Shopping for essential supplies in the current environment can be difficult, especially for essential workers like those who continue to work on UC Riverside’s campus.
That’s why UCR’s Housing, Dining, and Hospitality Services department is ensuring staff members are protected at work and can get the goods they need at home.
The Market at Glen Mor sells several staples such as milk, bread, meat, and toilet paper, at discount prices to all essential UCR employees.
The department has some critical staff working on-site to provide services for students who remain in campus housing. The Market at Glen Mor is the only dining facility still open on campus, though it operates on a limited schedule.
Robin Hungerford, senior director of Dining and Hospitality Services, said some employees may not have time to go shopping for such supplies that have been hard to find at some stores. The discount is a way to show appreciation for their work and give them one less thing to worry about, she said.
The department has managed to keep the market well stocked, and the university has found ways to be resourceful in obtaining harder-to-find items.
For instance, Matt Burke, an analyst with procurement services who works with Housing, Dining and Hospitality Services, learned last week that an Orange County distillery had turned to producing hand sanitizer to keep its business afloat with bars and restaurants now shut down.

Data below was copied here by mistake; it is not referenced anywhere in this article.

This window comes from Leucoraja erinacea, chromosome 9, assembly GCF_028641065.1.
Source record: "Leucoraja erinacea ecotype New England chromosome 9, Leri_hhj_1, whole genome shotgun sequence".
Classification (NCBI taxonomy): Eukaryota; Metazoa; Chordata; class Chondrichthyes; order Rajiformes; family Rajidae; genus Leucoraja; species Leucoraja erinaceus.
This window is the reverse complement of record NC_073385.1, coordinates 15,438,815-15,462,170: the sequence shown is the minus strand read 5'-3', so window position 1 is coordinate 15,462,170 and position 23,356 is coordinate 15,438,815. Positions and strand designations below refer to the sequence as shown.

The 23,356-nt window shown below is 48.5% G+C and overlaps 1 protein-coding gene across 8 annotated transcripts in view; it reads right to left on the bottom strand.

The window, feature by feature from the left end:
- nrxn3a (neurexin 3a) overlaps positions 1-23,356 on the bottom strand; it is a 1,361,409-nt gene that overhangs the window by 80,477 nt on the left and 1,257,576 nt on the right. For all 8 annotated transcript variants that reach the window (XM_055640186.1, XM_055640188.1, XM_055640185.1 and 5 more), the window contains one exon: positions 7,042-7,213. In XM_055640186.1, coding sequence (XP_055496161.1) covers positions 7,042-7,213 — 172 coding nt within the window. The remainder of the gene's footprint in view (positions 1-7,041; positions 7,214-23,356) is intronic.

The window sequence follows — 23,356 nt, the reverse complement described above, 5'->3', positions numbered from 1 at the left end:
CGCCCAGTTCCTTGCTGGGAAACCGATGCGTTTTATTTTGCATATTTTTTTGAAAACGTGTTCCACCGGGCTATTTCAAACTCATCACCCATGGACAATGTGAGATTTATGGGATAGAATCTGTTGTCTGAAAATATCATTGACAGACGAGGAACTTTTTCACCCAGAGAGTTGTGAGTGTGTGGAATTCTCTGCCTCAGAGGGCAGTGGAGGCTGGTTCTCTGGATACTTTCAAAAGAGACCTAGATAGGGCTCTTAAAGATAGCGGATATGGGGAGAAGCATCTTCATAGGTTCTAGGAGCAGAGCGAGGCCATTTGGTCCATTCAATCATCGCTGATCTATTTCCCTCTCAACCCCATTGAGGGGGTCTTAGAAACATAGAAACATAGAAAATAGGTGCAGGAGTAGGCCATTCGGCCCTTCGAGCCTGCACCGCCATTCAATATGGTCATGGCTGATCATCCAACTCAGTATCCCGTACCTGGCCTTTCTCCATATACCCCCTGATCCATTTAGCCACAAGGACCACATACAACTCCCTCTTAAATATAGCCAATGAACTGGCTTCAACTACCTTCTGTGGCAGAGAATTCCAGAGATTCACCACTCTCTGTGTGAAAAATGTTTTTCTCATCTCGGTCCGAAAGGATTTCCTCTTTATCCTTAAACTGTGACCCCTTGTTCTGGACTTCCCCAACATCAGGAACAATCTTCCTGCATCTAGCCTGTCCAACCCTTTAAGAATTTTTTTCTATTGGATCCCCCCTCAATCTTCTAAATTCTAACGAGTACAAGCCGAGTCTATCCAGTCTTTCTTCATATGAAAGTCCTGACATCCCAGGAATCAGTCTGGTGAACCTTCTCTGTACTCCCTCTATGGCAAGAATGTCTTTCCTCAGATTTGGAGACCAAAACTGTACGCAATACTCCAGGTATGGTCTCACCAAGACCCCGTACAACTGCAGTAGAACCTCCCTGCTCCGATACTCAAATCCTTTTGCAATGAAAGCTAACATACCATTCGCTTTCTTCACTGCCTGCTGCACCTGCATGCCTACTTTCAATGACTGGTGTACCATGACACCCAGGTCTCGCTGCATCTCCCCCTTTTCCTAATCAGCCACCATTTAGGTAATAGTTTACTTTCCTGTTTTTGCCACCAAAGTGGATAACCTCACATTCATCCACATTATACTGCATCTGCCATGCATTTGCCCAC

After reaching out to the company, Blinking Own Distillery, Hungerford and David Henry, executive director of Housing, Dining, and Hospitality Services, quickly got into a van and drove to Santa Ana to purchase its supply of 1,000 bottles of hand sanitizer.
Those are now among the items for sale at cost to employees at the Market at Glen Mor.
The department also moved quickly to meet the new campus guideline to provide face coverings for on-site employees following recommendations last week by the Riverside County Public Health Officer and the Centers for Disease Control and Prevention.
During that same Orange County trip, Burke contacted an apparel company in Brea that had started making face masks. Hungerford and Henry picked up 300 three-ply cotton masks and provided each employee with two masks, ensuring the department was fully complying with the new advisory by Sunday.
“This continues to be an interesting journey, but we are committed to the health and welfare of our essential staff on campus,” Hungerford said. “We’ll do whatever it takes.”